December 2013

History Selection

Poynings' Parliament
Poynings' Parliament
 December 1494
Apprentice Boys closed the gates of Derry, December 1688
Derry siege
 December 1688
Harry Ferguson became the first person to fly in Ireland
First flight in Ireland
 December 1909
Burning of Cork
Burning of Cork
 December 1920
McGurk Bombing by the UVF
McGurk Bombing
 December 1971
Sunningdale Agreement signed
Sunningdale Agreement
 December 1973

Ireland in 1957

January 1st: Seán South and Fergal O'Hanlon were killed during an IRA attack on the RUC barracks in Brookeborough, County Fermanagh. Subsequently, the Irish Government used the Offences Against the State Act to arrest most of the IRA's leadership.

January 12th: Over 100 Republican suspects were arrested under the Special Powers Act in Northern Ireland.

January 24th: Sir Alfred Chester Beatty became the first person granted honorary citizenship of the Republic of Ireland.

February 4th: St. Mary's Church of Ireland Cathedral at Elphin, County Roscommon, was damaged in a storm and had to be abandoned.

Seán South and Fergal O'Hanlon
Seán South and Fergal O'Hanlon
Dublin in 1964
Dublin in 1964
March 3rd: Éamon de Valera told a crowd in Cork that a 'United Ireland' could be achieved with time and the support of the people.

March 5th: General election. Charles Haughey became a TD for the first time.

March 7th: Fianna Fáil returned to power winning 78 seats in the Sixteenth Dáil.

March 11th: Prize Bonds were introduced, with the Bank of Ireland operating the scheme on behalf of the Minister for Finance.

March 28th: Patrick Yeats, Ireland's leading painter of the twentieth century, died.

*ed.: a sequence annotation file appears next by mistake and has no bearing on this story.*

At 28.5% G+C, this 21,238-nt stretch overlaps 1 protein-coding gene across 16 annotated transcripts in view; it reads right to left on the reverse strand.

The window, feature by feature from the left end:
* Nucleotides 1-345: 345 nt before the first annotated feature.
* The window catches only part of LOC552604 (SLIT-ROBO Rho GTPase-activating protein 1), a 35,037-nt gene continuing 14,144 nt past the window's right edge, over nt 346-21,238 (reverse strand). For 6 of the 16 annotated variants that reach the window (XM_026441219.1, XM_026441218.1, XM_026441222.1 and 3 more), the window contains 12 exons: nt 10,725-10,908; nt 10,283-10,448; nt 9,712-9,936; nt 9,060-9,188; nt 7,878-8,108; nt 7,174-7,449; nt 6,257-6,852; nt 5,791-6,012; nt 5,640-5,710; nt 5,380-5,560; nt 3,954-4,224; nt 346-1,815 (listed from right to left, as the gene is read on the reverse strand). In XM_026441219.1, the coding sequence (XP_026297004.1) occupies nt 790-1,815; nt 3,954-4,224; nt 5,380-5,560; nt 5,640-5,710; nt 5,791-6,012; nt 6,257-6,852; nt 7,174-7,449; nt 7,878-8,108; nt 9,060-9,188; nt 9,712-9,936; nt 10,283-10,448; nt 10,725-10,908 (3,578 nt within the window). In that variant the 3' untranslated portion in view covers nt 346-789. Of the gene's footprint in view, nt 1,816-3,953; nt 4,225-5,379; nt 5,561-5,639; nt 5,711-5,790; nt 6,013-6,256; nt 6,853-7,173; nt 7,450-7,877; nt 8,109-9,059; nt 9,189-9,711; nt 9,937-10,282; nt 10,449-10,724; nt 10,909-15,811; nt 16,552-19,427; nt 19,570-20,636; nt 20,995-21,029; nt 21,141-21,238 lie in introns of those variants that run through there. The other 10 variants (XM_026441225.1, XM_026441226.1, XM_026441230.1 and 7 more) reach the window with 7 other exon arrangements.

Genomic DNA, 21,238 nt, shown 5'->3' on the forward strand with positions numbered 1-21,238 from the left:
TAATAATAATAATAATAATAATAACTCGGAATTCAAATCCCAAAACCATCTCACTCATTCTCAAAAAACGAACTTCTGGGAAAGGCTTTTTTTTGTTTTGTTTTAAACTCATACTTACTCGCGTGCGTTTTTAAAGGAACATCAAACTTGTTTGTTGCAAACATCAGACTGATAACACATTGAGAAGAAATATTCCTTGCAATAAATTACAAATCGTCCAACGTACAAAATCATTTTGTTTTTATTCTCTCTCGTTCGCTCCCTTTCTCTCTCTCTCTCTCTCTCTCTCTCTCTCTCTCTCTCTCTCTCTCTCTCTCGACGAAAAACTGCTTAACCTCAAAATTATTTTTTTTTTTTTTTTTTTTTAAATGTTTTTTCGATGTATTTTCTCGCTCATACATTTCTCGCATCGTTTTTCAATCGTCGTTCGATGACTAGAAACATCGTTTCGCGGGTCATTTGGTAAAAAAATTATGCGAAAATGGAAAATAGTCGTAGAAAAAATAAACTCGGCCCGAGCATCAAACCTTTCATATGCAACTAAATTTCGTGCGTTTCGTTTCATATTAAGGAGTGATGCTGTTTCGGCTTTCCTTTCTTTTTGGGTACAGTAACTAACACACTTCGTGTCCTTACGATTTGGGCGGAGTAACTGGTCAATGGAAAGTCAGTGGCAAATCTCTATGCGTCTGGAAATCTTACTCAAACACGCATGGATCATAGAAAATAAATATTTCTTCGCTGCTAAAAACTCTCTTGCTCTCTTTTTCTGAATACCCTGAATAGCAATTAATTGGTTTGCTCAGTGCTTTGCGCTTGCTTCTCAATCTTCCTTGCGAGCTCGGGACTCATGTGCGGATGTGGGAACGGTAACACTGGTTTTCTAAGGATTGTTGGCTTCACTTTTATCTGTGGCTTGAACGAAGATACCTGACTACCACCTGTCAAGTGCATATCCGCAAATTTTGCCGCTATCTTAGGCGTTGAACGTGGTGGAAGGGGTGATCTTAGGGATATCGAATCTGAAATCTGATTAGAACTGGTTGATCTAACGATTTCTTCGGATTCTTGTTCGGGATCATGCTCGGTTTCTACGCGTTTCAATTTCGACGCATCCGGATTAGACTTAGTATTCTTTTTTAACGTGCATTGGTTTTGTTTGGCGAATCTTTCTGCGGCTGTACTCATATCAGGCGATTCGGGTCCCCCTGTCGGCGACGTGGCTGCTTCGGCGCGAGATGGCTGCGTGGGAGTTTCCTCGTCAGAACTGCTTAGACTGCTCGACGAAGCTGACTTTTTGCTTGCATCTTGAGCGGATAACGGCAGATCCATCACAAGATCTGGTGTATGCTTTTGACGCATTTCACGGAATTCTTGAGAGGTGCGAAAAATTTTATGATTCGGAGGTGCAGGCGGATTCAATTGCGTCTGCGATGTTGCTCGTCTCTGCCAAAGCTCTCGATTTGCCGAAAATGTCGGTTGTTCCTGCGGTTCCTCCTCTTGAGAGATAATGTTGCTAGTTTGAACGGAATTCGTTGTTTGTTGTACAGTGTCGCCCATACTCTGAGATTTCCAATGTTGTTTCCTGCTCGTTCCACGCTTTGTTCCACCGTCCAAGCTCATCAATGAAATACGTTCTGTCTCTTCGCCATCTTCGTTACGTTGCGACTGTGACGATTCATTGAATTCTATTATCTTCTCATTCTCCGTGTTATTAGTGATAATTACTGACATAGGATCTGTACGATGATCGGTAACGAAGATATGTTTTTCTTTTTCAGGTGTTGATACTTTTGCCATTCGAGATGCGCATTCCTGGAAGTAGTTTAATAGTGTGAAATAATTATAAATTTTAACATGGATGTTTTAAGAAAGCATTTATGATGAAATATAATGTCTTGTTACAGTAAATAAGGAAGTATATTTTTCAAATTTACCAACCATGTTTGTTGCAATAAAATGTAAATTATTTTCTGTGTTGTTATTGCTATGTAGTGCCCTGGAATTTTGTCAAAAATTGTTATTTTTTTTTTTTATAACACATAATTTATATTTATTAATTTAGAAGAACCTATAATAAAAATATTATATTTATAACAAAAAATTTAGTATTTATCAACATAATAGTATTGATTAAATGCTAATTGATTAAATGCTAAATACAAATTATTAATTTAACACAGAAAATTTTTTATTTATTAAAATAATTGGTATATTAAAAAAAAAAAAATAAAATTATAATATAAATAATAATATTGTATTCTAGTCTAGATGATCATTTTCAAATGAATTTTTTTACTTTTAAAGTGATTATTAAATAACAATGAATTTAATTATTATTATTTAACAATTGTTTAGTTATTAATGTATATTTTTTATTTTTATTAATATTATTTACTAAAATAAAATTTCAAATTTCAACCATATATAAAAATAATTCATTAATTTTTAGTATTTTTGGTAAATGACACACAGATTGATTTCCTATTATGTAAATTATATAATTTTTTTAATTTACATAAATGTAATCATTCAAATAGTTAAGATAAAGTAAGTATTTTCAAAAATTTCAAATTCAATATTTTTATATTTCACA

April: Kilkenny won the All-Ireland Senior Hurling Championship.

April 27th: Sheila Kelly fled Fethard-on-Sea for Northern Ireland to ensure that her children could be educated in a Protestant school, leading to a local boycott of Protestant-owned businesses.

May 2nd: Death of Fr. Aloysius Roche. He had been active during the 1916 rebellion.

May 12th: The Pike Theatre in Dublin staged the Tennessee Williams play The Rose Tattoo. After a short run, director Alan Simpson was arrested for producing a 'lewd entertainment' for a mime of dropping a condom.

May: Raid for explosives on Wolfhill Quarries in Co. Laois.

May 16th: Seán Moylan became the Minister for Agriculture.

June 26th: Micheál Ó Móráin became Minister for the Gaeltacht.

Dublin 1964
Dublin in 1964
Seán O'Casey
Seán O'Casey
July 2nd: Bridie Gallagher reached no. 1 in the Irish charts with "The Boys From The County Armagh".

July 4th: Following the killing of a Royal Ulster Constabulary officer, the new Government of Ireland introduced wholesale internment without trial in the Republic for IRA suspects.

July 4th: The Dáil debated the Fethard-on-Sea Ne Temere boycott.

July 22nd: The Gough Monument in the Phoenix Park was destroyed by a violent explosion.